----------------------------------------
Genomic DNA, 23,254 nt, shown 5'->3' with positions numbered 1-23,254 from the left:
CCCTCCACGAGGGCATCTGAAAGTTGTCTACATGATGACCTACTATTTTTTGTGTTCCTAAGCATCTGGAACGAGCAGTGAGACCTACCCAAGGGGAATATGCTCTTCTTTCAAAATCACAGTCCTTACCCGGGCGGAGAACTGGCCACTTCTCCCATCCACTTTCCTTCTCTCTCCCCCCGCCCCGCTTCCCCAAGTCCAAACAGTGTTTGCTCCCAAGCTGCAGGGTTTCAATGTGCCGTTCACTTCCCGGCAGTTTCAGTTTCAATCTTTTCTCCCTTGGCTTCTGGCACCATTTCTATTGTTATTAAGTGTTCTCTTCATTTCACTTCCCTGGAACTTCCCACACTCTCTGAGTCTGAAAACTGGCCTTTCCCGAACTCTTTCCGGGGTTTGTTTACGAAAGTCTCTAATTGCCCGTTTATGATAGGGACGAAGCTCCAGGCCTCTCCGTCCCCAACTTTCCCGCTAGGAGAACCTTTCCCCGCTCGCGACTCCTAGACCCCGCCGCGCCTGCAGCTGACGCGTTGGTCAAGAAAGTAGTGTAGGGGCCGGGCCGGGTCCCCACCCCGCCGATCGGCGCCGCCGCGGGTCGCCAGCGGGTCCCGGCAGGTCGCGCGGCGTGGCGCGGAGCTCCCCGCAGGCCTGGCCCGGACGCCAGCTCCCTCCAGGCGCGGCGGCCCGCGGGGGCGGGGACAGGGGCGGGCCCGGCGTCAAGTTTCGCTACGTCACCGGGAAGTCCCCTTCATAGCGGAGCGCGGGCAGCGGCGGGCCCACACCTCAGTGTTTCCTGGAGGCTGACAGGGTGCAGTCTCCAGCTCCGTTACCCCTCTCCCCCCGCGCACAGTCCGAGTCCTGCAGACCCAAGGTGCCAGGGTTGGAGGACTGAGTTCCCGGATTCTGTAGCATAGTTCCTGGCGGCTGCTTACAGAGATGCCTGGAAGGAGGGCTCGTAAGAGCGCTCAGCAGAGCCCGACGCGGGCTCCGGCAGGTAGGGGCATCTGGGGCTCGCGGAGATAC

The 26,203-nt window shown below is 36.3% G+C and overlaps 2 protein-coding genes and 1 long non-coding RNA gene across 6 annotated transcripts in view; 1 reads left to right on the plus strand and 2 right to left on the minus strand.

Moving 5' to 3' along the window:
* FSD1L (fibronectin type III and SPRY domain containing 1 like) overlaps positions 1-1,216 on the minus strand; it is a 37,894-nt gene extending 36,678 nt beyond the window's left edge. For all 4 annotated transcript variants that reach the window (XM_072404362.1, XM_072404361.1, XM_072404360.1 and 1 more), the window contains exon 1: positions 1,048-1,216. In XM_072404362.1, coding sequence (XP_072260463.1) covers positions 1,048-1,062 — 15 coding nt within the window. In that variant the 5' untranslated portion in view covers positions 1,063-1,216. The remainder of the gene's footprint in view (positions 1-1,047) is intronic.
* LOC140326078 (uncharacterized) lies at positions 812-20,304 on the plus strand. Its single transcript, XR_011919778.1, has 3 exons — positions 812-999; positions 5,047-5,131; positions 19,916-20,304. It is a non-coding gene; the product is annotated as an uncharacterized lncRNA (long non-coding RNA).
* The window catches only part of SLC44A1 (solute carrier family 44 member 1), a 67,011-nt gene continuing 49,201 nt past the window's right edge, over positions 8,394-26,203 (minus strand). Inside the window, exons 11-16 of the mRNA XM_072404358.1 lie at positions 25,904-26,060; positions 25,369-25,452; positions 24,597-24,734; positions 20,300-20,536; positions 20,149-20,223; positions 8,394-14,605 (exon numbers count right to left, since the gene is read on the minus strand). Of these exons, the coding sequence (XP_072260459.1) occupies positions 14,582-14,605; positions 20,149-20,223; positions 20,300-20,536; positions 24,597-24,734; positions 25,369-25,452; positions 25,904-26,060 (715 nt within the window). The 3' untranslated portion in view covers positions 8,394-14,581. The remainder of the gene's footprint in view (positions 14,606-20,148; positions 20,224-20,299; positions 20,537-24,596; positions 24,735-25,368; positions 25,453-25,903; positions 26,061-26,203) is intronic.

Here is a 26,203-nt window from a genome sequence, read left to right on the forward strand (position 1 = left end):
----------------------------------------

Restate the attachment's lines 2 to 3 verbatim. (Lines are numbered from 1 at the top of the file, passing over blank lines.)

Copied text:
CCCTCCACGAGGGCATCTGAAAGTTGTCTACATGATGACCTACTATTTTTTGTGTTCCTAAGCATCTGGAACGAGCAGTGAGACCTACCCAAGGGGAATATGCTCTTCTTTCAAAATCACAGTCCTTACCCGGGCGGAGAACTGGCCACTTCTCCCATCCACTTTCCTTCTCTCTCCCCCCGCCCCGCTTCCCCAAGTCCAAACAGTGTTTGCTCCCAAGCTGCAGGGTTTCAATGTGCCGTTCACTTCCCGGCAGTTTCAGTTTCAATCTTTTCTCCCTTGGCTTCTGGCACCATTTCTATTGTTATTAAGTGTTCTCTTCATTTCACTTCCCTGGAACTTCCCACACTCTCTGAGTCTGAAAACTGGCCTTTCCCGAACTCTTTCCGGGGTTTGTTTACGAAAGTCTCTAATTGCCCGTTTATGATAGGGACGAAGCTCCAGGCCTCTCCGTCCCCAACTTTCCCGCTAGGAGAACCTTTCCCCGCTCGCGACTCCTAGACCCCGCCGCGCCTGCAGCTGACGCGTTGGTCAAGAAAGTAGTGTAGGGGCCGGGCCGGGTCCCCACCCCGCCGATCGGCGCCGCCGCGGGTCGCCAGCGGGTCCCGGCAGGTCGCGCGGCGTGGCGCGGAGCTCCCCGCAGGCCTGGCCCGGACGCCAGCTCCCTCCAGGCGCGGCGGCCCGCGGGGGCGGGGACAGGGGCGGGCCCGGCGTCAAGTTTCGCTACGTCACCGGGAAGTCCCCTTCATAGCGGAGCGCGGGCAGCGGCGGGCCCACACCTCAGTGTTTCCTGGAGGCTGACAGGGTGCAGTCTCCAGCTCCGTTACCCCTCTCCCCCCGCGCACAGTCCGAGTCCTGCAGACCCAAGGTGCCAGGGTTGGAGGACTGAGTTCCCGGATTCTGTAGCATAGTTCCTGGCGGCTGCTTACAGAGATGCCTGGAAGGAGGGCTCGTAAGAGCGCTCAGCAGAGCCCGACGCGGGCTCCGGCAGGTAGGGGCATCTGGGGCTCGCGGAGATAC

The 26,203-nt window shown below is 36.3% G+C and overlaps 2 protein-coding genes and 1 long non-coding RNA gene across 6 annotated transcripts in view; 1 reads left to right on the plus strand and 2 right to left on the minus strand.